National Guard referred to Ferguson protesters as “enemy forces”
18 April 2015
Internal documents circulated among National Guard commanders referred to peaceful protestors as “enemy forces” during the military/police crackdown against demonstrations in Ferguson, Missouri in August.
The documents were obtained by CNN through a Freedom of Information Act request. CNN reported Monday that “internal communications from as early as Aug. 14 through Nov. 18…show numerous uses of the terms [“enemy forces” and “adversaries”] that were sent to a large number of National Guard commanders and leadership.”
CNN reported that one document outlining the National Guard’s mission in Ferguson broke down groups as “Friendly Forces” and “Enemy Forces.” The list of “Enemy Forces” included both political organizations such as the New Black Panther Party and “General Protesters.”
The designation of thousands of peaceful demonstrators exercising their constitutionally protected right to assemble as “enemy forces” by the strategists designing the National Guard’s mission in Ferguson is emblematic of the growing militarization of society, and the conscious attempt by the political establishment to suppress political opposition through military violence.
Three months after the initial military deployment, Col. David Boyle, Army chief of staff of the Missouri National Guard, warned that the use of such language could be “construed as potentially inflammatory.” Officers were notified via email that “all references of ‘enemy’ were changed to state ‘criminal elements.’”
Col. Boyle wrote in a November 18th email to commanding officers that the military was trying to “minimize backlash” and “minimize public militarization perception.”
National Guard Capt. John Quinn responded to the documents in an email to CNN. He stated that the terminology of “enemy forces” was a part of a “generic military planning format utilized in a wide range of military missions.” While attempting to defend the characterization, Quinn underscores an important point: the US military sees domestic deployment as an increasingly “generic” part of its “wide range of military missions.”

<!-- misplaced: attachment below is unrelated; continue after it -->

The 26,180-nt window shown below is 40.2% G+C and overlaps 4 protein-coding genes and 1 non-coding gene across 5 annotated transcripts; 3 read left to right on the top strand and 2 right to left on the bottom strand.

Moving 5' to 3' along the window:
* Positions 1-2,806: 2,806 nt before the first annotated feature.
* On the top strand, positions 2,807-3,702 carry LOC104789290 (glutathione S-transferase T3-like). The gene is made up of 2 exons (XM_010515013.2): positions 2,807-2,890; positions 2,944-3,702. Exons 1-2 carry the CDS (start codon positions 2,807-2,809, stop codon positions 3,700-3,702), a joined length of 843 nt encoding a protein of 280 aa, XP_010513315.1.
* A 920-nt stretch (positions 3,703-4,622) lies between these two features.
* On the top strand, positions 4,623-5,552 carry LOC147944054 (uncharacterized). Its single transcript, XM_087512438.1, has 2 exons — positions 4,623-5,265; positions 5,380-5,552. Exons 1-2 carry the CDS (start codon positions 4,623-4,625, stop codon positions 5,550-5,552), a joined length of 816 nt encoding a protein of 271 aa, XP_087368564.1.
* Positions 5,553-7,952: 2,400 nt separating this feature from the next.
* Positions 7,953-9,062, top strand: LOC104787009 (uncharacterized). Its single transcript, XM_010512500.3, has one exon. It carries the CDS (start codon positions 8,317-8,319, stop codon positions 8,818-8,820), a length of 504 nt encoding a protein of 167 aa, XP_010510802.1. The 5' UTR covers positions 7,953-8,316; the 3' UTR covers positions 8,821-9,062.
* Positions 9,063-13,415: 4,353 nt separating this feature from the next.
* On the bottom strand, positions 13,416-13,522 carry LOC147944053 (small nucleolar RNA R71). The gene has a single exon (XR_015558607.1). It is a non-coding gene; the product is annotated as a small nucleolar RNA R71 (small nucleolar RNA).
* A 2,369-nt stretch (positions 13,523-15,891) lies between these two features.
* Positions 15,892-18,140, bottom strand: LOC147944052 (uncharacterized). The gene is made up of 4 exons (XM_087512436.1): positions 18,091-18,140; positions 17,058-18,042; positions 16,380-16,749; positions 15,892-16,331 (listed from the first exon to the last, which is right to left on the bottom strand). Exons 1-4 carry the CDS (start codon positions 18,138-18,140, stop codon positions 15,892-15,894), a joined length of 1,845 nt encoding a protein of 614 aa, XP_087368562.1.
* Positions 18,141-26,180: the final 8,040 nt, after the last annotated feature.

Following the eruption of mass protests over the killing of unarmed teenager Michael Brown, Democratic Missouri governor Jay Nixon declared a state of emergency and mobilized the National Guard, which supported police as they shot demonstrators with tear gas and rubber bullets and conducted mass arrests.
Snipers were positioned on the roofs of buildings, the constitutionally protected freedom of assembly was effectively suspended, and a no-fly zone was established around the area. As one protester told a World Socialist Web Site reporter, “If you look around right now, this is how it looks in a third world country, it looks like we are at war with the same people who are supposed to protect us.”
In November, Governor Jay Nixon preemptively declared a state of emergency in the city in anticipation of protests against a Grand Jury’s decision on whether to charge Darren Wilson, the cop who killed Brown. At the same time, the Obama Administration deployed FBI agents to target “extremists” in Ferguson.
Last June, the US Army released a report warning that “radical income disparity” would be the major “driver of instability” in the near future. Within this context, the world’s “megacities will be the strategic key terrain in any future crisis that requires U.S. military intervention.” According to the report, the Pentagon has conducted “case studies” and “field work” to prepare for interventions in areas including New York City, among others.
Keeping in line with this spirit, New York City announced in January that it would form a 350-member Strategic Response Group to deal with protests and terrorist attacks. Democratic Mayor Bill de Blasio’s Police Commissioner, William Bratton, said that the unit would be used for “disorder control.” He noted that the officers would have “extra protective gear, the long rifles, machine guns, as is unfortunately necessary sometimes in these instances.”
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